The U.S. Commodity Futures Trading Commission is on the hunt. The target: market manipulators.
On May 24, 2011 the CFTC filed its biggest market manipulation case ever in CFTC v. Parnon Energy, Inc., et al. On May 25, 2011, CFTC Commissioner, Bart Chilton, confirmed in a press conference the agency’s vow to hunt down market manipulators by stating, “We’re watching and we’ll come and get you.” As if that’s not chilling enough, Dodd-Frank provisions could make it easier for the CFTC and other regulators to bring market manipulation cases by lowering the standard of intent.
Market manipulation is a deliberate attempt to create artificial market prices or market for a particular security, commodity, or currency. In the past, in order to prove a market manipulation claim, the CFTC had to prove (1) an individual actually intended to manipulate prices; (2) that individual had the market power to move the price of a commodity; and (3) that individual actually caused an artificial price in the market. This was a difficult standard to meet--evidenced by the fact that the CFTC only has successfully prosecuted and won one market manipulation case in the futures markets over the agency’s 36-year history.
However, Dodd-Frank sets forth a new standard under which the CFTC will now have to show that a market participant acted in a manner with the potential to disrupt the market. The effect of a lower standard will be two-fold: first, it should make it easier for the CFTC to prove its case, and second, it expands the CFTC’s enforcement jurisdiction by now allowing the agency to prosecute market participants who may have merely acted in a reckless manner to cause a price in the market that otherwise would not have occurred. This standard is analogous to the current SEC standard for market manipulation in securities markets.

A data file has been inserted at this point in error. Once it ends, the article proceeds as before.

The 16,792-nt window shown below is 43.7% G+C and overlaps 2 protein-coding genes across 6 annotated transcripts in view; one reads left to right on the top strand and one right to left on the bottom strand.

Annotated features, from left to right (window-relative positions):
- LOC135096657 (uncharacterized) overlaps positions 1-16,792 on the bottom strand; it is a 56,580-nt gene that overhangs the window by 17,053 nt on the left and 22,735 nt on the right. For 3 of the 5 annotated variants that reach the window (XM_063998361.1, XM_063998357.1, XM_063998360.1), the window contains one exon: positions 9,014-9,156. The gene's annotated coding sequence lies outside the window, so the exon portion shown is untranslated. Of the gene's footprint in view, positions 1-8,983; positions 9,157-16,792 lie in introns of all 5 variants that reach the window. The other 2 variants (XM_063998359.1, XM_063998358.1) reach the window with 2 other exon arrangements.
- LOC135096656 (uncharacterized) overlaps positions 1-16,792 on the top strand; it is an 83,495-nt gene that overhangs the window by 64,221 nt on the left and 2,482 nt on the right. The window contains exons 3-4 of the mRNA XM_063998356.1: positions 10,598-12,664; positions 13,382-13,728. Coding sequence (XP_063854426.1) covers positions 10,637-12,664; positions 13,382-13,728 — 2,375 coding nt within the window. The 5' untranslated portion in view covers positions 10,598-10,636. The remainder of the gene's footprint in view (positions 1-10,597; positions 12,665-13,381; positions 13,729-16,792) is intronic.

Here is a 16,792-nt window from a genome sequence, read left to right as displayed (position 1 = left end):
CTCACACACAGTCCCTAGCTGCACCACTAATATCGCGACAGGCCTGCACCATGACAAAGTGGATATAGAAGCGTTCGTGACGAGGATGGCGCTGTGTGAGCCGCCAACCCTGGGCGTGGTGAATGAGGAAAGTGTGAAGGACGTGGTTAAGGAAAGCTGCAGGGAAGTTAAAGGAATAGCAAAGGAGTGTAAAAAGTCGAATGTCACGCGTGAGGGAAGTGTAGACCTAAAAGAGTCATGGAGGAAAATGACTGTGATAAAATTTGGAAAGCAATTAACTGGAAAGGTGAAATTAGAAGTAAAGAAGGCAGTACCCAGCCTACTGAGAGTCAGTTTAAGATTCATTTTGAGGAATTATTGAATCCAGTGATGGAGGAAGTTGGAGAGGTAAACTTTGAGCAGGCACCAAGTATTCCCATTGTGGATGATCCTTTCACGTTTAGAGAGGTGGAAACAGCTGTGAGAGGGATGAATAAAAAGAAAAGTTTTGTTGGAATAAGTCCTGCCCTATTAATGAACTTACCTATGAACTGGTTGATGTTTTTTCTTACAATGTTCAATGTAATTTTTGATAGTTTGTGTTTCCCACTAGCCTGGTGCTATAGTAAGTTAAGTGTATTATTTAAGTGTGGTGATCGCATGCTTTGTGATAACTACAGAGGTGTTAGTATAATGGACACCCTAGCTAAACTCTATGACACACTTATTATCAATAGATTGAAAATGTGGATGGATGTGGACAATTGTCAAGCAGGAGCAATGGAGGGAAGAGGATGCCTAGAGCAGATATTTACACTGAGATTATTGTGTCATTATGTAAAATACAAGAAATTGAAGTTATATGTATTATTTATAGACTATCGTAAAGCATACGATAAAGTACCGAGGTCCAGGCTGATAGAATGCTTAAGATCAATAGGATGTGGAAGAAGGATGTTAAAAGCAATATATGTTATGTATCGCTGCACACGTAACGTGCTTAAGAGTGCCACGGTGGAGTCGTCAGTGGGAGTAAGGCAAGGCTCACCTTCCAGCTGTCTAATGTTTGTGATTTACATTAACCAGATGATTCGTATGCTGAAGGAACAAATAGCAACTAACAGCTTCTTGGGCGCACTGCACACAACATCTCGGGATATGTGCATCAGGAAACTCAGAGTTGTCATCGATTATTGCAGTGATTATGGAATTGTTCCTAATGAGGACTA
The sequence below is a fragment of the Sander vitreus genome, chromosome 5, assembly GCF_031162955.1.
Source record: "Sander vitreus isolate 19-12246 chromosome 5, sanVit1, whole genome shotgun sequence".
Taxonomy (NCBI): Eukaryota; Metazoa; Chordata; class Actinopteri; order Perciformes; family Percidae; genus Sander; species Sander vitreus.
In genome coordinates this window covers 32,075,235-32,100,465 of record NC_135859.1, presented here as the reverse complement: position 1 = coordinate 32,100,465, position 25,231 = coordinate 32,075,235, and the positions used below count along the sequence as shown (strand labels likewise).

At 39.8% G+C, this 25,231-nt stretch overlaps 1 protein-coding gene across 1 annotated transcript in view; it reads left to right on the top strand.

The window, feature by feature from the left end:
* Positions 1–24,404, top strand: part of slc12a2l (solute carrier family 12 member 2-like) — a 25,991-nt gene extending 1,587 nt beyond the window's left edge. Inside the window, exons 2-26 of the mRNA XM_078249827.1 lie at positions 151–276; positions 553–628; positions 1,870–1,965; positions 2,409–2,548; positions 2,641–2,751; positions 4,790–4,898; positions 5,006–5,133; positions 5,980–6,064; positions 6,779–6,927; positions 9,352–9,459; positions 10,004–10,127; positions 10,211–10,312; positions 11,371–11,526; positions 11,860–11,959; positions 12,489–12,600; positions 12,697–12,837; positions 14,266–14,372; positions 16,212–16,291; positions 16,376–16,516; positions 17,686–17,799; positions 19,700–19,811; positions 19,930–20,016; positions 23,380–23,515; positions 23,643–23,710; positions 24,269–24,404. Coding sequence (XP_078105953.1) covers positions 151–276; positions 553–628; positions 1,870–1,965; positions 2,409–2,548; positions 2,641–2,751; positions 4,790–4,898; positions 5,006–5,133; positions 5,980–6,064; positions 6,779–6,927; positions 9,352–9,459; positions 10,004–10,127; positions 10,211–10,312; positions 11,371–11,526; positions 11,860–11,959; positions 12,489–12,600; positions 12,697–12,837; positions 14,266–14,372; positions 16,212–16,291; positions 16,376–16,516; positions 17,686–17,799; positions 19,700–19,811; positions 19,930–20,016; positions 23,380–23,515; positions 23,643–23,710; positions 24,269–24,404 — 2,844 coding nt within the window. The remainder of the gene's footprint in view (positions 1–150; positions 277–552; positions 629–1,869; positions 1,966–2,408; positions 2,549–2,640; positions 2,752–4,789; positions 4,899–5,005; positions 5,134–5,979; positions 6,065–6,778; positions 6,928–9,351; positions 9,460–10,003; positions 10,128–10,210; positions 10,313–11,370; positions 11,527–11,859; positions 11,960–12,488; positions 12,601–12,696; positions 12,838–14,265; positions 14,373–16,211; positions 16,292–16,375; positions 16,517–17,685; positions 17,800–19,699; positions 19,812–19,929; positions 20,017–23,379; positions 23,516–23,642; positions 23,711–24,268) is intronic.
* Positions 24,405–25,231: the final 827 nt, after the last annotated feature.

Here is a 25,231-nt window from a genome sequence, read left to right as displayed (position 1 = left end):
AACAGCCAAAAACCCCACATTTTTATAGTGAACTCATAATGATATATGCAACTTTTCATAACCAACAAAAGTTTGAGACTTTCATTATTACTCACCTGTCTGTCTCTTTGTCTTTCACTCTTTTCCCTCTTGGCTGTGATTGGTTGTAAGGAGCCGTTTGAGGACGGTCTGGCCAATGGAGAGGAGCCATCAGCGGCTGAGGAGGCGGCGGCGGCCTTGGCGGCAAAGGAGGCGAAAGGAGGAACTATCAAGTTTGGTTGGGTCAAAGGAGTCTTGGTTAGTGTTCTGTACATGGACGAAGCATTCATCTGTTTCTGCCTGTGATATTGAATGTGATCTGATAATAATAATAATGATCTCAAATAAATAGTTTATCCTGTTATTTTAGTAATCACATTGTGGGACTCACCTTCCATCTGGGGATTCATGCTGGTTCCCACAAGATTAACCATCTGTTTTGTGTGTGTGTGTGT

Additionally, Dodd-Frank leaves much discretion to the CFTC to determine its own specific enforcement rules. Although final rules have not been approved, the CFTC has stated that it will “crack-down” on three areas under the market manipulator theory: “spoofing”, “banging the close”, and high-frequency trading/algorithmic strategies. “Spoofing” occurs where a trader makes a bid or offer and cancels it before it is carried out. “Banging the close” takes place when a trader acquires a substantial position leading up to the closing period, and then offsets the position before the end of the trading day in an attempt to manipulate closing prices. Finally, the CFTC plans to investigate high-frequency trades and algorithmic strategies to determine whether such techniques have the effect of disrupting markets. If so, then these types of trades will likely face more rules and be subject to the new market manipulation standard.